By the Numbers: Annabel Anderson Doesn’t Just Win the Carolina Cup, She Destroys It

 
Annabel Anderson

Annabel Anderson is in a league of her own at the Carolina Cup (screengrab from Quickblade’s Carolina video)

We’re only a week away from the first major race of the season, the West Marine Carolina Cup in Wrightsville Beach, North Carolina.

We’ll previewing the big event all week in the lead-up to our race day Facebook Live stream presented by Quickblade, but in the meantime let’s take a look at some more stats from previous editions.

(Also check out: “Every Winner of the Carolina Cup from 2011-2016”)

Given the level of elite talent in our sport these days, just winning a big race would be seen as a big achievement. But when it comes to the Carolina Cup: Annabel Anderson doesn’t just win this event, she absolutely destroys it.

The world number one is on a four-year hot streak at Carolina. Apart from 2014 (where a fast-finishing Jenny Kalmbach got within six seconds of the champ), Annabel has absolutely dominated the 13-mile Elite Graveyard Race by paddling about 4% faster than the next best.

Four percent may not sound very large, but when you consider the Carolina Cup is a 2 hour+ paddle marathon, that 4% translates into mammoth winning margins of around five minutes. And given that she’s got nobody pushing her when she’s out front on her own, you could argue that Annabel probably isn’t even going 100% in these performances.

For some context: the average winning margin in the men’s race over the past three years has been just 38 seconds, while there’s been three different men’s winners at the past three Cups.

In fact, Annabel has been so dominant that the real story often becomes who can get closest to her rather than who actually wins the race–Annabel’s victories are almost taken as read these days. This belies just how hard the proud Kiwi trains and competes, though it does highlight just how dominant she’s been at Wrightsville Beach over the past four years.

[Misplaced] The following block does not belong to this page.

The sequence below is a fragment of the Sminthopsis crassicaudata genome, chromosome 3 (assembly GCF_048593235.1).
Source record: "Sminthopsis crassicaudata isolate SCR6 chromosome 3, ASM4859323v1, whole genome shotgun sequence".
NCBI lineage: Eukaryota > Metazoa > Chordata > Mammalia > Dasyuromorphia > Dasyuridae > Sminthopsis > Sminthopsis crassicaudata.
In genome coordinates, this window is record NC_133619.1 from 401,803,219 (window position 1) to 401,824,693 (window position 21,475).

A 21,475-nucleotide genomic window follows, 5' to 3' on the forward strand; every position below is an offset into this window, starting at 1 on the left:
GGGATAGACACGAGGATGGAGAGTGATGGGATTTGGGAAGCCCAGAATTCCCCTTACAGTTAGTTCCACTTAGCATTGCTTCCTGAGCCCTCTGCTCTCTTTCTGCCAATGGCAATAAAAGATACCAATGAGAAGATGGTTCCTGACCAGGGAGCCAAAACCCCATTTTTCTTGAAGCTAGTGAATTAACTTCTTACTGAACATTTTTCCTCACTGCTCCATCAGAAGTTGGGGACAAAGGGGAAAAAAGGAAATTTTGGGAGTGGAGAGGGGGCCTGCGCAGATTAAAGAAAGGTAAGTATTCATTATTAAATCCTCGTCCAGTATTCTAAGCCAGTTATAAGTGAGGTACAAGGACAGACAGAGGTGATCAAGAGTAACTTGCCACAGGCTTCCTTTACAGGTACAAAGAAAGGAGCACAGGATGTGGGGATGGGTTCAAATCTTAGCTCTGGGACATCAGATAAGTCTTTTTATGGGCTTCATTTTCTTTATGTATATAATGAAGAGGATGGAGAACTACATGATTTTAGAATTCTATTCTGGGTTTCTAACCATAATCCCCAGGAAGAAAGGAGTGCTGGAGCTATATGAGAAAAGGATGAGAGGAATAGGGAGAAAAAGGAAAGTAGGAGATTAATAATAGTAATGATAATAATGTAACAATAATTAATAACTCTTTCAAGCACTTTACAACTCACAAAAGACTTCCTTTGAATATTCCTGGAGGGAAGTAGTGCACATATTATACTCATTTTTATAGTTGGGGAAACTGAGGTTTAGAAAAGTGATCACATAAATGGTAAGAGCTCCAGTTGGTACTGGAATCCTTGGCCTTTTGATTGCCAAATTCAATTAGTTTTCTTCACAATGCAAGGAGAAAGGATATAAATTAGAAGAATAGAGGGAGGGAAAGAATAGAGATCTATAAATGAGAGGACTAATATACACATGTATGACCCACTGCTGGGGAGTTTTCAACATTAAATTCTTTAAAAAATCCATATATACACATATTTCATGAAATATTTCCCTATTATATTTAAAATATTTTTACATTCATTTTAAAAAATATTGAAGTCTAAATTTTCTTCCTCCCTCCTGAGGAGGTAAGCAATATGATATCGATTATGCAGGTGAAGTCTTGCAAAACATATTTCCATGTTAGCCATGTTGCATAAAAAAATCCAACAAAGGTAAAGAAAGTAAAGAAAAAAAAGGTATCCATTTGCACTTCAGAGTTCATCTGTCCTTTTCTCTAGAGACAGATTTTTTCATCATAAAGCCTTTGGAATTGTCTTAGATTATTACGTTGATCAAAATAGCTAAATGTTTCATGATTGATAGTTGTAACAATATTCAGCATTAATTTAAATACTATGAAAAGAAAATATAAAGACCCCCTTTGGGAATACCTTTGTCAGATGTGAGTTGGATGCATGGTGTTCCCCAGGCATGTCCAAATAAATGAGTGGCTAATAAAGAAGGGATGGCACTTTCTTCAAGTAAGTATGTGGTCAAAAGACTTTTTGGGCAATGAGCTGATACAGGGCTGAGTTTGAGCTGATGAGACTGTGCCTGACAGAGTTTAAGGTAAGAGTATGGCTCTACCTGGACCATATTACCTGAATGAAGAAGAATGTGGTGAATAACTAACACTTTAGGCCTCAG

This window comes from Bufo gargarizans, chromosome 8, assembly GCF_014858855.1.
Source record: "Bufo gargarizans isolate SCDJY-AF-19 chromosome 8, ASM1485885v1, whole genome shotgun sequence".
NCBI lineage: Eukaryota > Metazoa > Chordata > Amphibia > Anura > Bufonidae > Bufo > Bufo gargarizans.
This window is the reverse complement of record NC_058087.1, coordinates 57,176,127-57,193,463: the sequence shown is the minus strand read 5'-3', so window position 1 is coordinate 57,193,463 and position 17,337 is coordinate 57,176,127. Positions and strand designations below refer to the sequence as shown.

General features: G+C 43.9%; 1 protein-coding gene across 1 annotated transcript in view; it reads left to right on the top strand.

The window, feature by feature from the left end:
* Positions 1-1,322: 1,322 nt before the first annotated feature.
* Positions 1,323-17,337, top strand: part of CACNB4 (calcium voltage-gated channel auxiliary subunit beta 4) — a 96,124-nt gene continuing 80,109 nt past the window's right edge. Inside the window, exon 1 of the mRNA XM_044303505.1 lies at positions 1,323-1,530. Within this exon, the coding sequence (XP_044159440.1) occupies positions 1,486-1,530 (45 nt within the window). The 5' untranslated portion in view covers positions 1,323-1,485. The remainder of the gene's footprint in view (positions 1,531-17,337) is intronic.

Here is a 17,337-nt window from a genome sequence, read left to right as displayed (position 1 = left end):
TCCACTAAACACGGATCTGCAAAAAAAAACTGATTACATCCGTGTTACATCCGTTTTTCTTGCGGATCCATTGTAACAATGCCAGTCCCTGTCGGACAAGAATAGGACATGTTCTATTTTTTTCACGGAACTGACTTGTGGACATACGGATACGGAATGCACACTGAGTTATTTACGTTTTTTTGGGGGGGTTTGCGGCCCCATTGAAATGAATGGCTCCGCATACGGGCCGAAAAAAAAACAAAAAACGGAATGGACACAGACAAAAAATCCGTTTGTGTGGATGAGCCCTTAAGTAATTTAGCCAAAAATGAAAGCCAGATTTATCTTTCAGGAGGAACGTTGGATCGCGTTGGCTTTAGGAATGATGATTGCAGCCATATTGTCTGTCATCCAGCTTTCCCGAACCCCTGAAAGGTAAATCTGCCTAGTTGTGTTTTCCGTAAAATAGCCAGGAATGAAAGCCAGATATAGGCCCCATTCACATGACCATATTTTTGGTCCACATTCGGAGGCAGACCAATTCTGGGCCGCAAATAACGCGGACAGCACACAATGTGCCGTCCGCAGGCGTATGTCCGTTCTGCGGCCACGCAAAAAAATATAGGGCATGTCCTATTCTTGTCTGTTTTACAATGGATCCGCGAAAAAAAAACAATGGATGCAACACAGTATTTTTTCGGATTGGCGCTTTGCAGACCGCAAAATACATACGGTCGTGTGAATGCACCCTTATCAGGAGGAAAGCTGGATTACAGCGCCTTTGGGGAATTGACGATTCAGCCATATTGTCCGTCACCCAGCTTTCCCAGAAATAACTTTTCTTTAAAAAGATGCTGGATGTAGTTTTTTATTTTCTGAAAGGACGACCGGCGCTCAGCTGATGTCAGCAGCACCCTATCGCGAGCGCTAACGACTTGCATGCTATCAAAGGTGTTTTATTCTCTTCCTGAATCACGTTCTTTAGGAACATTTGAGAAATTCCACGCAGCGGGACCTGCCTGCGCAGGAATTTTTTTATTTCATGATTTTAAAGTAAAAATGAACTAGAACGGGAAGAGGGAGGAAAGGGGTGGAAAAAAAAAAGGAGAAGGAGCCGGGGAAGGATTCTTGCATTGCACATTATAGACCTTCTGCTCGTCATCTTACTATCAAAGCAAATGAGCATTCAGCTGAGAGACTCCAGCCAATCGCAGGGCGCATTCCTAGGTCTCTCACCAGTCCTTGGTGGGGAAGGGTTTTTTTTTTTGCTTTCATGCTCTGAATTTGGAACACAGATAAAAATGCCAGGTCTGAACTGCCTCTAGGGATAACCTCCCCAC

But if Annabel can claim a fifth straight Carolina crown next weekend – whether it’s by 5 minutes or 5 seconds – it will be an almighty achievement, and it’ll surely produce a few headlines in the SUP world and beyond.

For the trivia buffs: Annabel already holds the record for longest winning streak in one of the four majors thanks to her Carolina Cup heroics, while she’s second in all SUP races behind only Andrea Moller’s freakish seven-peat at OluKai from 2009-2015.

On a related topic: Could the New Zealander (or anyone else) complete a “Calendar Grand Slam” and win all four majors in a single season – Carolina, Molokai, the Gorge and the PPGs?

This achievement is the holy grail of tennis, which also has four majors per year, and I’d love to see it become a prestigious quest in our sport as well.

Given the contrasting conditions between the four major races plus the depth of talent on the start lines these days, I think it would be just as difficult to accomplish in the SUP world as it in tennis (the last Calendar Slam winner was Steffi Graf in 1988).

But if anyone could do it on the women’s side of our sport surely it’s Annabel Anderson.

Anyway that’s a post for another day. For now, take a look at Annabel’s stats below, and stay tuned to Carolina Central over the next seven days as SUP Racer continues to preview the first major race of the season.

 

 

The Numbers Behind Annabel Anderson’s Carolina Cup Dominance

2016

Annabel’s winning time: 2:17:07
Runner-up: 2:22:32
Margin: 5 minutes 25 seconds
Percentage: 3.96% faster than next best

2015

Annabel’s winning time: 2:21:49
Runner-up: 2:26:48
Margin: 4 minutes 59 seconds
Percentage: 3.51% faster than next best

2014

Annabel’s winning time: 2:49:13
Runner-up: 2:49:19
Margin: 6 seconds
Percentage: 0.06% faster than next best

2013

Annabel’s winning time: 2:32:32
Runner-up: 2:39:58
Margin: 7 minutes 26 seconds
Percentage: 4.87% faster than next best

 
Footnote: The fluctuation in finishing times can be explained by the ever-changing tide and wind conditions at Carolina, with some years being much faster than others; 2014 was a particularly brutal race where competitors paddled against the current in the hopes of scoring a downwind run over the last few miles that never materialised.